It's got an accent that takes some tuning in to. It's not what English people would think of as a typical Welsh accent. It has it's own kind of guttural character sort of not unlike a Liverpool accent while also being nothing like a Liverpool accent - but perhaps some other combination of Welsh, Irish, and English making something different from the same ingredients.

It is a greener city than many I've lived in. The River Taff creates a meandering green strip that goes right through the city and gives it deep lungs. I really love this about Cardiff. It has such a massive park right in the middle of the city, something very unusual for an industrial revolution-era city.

I love the river and I give thanks every time I walk over the bridge. It's also great to be by the sea. You can go many months in Cardiff without seeing the sea and can forget that it's actually a port city. Cardiff Bay it not quite the sea but there is something spiritually refreshing about being near large bodies of water. The seagulls, though, are not a great thing about the city, especially in summer when they are very loud. 

It is also a very dirty city with a big litter problem. The system of bags of litter on the street does sometimes mean rubbish goes everywhere. It's a bit depressing.

It's a city big enough so that it means you are always meeting new people but small enough so that you bump into the same people all the time. It's small enough to seem like it could actually be a coherent community.

There's poverty and there's relative wealth, and it's all in quite close quarters.

From my point of view, it is a city where it has been fairly easy to make connections. There's enough going on that I've been able to find things out and go along to different groups and begin to make relationships through these.

As a capital city it is a centre of the arts, politics, broadcasting, charities, out of proportion to its actual size. That gives it a certain flavour.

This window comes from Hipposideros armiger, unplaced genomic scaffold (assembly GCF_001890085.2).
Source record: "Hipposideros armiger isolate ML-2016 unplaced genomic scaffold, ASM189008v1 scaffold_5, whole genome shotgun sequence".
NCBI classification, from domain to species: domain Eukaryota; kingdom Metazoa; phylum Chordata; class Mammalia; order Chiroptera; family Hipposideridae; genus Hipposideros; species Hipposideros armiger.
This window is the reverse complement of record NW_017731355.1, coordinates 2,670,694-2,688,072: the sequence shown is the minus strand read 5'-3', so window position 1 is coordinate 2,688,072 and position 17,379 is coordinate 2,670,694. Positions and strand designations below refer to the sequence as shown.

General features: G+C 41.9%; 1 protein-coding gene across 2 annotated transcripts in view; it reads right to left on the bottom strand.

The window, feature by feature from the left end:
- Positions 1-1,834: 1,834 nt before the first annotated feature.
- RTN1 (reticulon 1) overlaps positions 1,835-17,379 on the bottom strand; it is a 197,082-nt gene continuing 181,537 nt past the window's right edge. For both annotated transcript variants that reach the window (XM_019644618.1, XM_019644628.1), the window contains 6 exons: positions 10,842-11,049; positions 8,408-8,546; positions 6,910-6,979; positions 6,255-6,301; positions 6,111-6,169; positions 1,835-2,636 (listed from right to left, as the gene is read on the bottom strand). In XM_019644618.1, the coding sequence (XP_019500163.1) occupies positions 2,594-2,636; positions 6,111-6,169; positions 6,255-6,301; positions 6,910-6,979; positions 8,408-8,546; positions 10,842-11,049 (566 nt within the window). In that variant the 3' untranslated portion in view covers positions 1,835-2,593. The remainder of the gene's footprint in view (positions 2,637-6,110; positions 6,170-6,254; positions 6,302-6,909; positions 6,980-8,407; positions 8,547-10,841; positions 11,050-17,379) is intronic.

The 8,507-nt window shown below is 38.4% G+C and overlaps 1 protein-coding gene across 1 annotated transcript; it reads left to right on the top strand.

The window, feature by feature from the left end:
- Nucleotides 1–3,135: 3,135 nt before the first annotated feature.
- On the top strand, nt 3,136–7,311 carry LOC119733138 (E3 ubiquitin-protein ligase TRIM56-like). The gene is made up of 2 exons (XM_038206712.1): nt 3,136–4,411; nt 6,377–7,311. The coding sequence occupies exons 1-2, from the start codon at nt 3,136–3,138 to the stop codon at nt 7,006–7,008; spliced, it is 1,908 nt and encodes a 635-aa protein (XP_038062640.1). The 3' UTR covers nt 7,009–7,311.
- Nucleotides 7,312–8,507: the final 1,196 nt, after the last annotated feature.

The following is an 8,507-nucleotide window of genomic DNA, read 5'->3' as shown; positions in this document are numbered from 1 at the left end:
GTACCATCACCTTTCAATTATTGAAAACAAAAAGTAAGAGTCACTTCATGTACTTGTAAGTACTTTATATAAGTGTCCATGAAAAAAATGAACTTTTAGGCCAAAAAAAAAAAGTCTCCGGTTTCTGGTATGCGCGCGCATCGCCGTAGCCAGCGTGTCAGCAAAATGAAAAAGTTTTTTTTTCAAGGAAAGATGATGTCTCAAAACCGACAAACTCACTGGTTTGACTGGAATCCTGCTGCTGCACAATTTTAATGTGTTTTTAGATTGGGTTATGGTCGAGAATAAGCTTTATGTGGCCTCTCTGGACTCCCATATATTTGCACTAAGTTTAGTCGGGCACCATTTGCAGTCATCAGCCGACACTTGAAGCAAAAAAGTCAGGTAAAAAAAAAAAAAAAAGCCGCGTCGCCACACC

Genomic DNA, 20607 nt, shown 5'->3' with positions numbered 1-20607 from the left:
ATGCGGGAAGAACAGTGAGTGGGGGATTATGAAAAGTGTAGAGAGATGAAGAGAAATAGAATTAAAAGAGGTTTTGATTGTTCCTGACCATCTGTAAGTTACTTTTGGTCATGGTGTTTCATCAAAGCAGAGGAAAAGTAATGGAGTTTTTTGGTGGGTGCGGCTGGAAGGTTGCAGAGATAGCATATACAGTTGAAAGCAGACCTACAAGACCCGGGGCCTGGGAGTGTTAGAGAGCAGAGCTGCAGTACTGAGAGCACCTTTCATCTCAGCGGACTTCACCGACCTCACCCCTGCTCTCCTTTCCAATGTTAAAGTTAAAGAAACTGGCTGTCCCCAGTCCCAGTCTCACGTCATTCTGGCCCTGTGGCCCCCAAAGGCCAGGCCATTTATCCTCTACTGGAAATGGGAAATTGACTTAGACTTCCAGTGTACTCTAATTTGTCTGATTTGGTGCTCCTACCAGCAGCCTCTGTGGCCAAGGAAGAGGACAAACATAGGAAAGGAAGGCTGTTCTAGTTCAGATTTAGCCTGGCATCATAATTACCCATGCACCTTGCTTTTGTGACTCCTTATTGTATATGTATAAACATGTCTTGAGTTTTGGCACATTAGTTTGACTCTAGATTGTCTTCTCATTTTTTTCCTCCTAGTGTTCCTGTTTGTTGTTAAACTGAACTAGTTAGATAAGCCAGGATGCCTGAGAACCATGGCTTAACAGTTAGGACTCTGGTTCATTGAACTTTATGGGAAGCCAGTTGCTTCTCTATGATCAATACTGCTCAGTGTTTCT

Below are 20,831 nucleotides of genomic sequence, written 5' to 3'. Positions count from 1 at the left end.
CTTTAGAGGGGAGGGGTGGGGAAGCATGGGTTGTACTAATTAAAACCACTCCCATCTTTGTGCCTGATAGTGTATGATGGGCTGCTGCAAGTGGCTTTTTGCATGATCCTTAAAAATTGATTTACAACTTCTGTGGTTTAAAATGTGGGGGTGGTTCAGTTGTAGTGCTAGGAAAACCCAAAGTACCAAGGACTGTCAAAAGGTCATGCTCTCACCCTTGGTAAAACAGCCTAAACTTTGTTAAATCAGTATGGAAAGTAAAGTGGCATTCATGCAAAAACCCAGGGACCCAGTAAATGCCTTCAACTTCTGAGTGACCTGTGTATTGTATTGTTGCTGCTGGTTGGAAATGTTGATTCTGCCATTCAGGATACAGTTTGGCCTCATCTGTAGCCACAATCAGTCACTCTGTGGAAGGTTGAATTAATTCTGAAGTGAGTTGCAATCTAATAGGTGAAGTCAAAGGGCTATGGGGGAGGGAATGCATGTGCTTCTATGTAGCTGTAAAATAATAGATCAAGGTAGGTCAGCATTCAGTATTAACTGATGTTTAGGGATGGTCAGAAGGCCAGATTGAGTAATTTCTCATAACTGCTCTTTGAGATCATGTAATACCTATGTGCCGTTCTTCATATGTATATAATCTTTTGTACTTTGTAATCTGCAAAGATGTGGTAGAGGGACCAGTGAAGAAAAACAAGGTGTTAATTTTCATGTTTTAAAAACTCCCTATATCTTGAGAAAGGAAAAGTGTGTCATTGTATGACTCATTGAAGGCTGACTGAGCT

It's also a changing city I think. I think it will change quite a lot over the coming decades, and they'l be new flavours and layers mixed in.

Cardiff is like this, and more. I really really like it and I think I will live here for a very long time. It feels like home.

Wednesday, December 19, 2018

Art Lester's Anniversary Sermon 2008

(I'm reproducing this sermon here just because I worry it might be lost if it's taken down from other websites, and I think this sermon shouldn't be lost, because it still says it all for me. It was delivered at the Unitarian Annual Meetings in 2008)

"Reasonless Hope and Joy" Art Lester

There are some things I'd like to tell my friends and companions on this odd pilgrimage we are making together. When I was first invited to preach this sermon there might have been some thought of grand words, of raising issues that affect the whole world. But in the end I decided that I really just wanted to talk about us, about who we are and where we're heading. 

Right now, maybe we're all feeling a bit vulnerable. There has been recent news of a predator that seems to be stalking us. This predator's ghastly breathing is audible over our hymns, and its fearsome head can be seen through our stained glass windows. You know this beast. Its name is demographix*. The perfect name for a 21st century Bogey Man. The demographix will get us. In so many years there will only be so many ministers. The numbers and the age profile of our congregations are worsening. Just look at the charts and graphs if you don't believe me. And listen to what has been said in some meetings. Things that are about as cheerful as a BBC newsreader predicting a pandemic of Bird Flu. 

So tonight I have a question for us. I ask it in as much humility as someone like me can muster. Why is it that we fear we're dying

On the face of it, that's a silly question. All those signs seem to tell us that if things continue exactly as they have been doing that there will be a vanishing point somewhere out there. Numbers are shrinking, age profiles rising, ministerial ranks declining. Oddly, said like that, these things sound a lot like symptoms, symptoms that are affecting the body of Unitarianism. 

If you took this body to a doctor, she might do a diagnosis based on the physical evidence and offer a prognosis that was either satisfactory or dire. She would probably prescribe medicines and give advice. Some of these would be good, old-fashioned tonics: paint the church door, invite a friend to a service, liven up the newsletter. And some would be miracle cures straight from the laboratories of the scientists: market analysis, focus groups, internet visibility, targets and new programmes. Any of these might be good interventions, and it is an unwise patient that ignores doctors' orders. 

But what if the problems were not due solely to physical causes? What if, following hints from such writers as Thomas Moore and James Hillman, they were problems of a deeper kind? What if the dread of loss and dying was really a reflection of something amiss with the soul?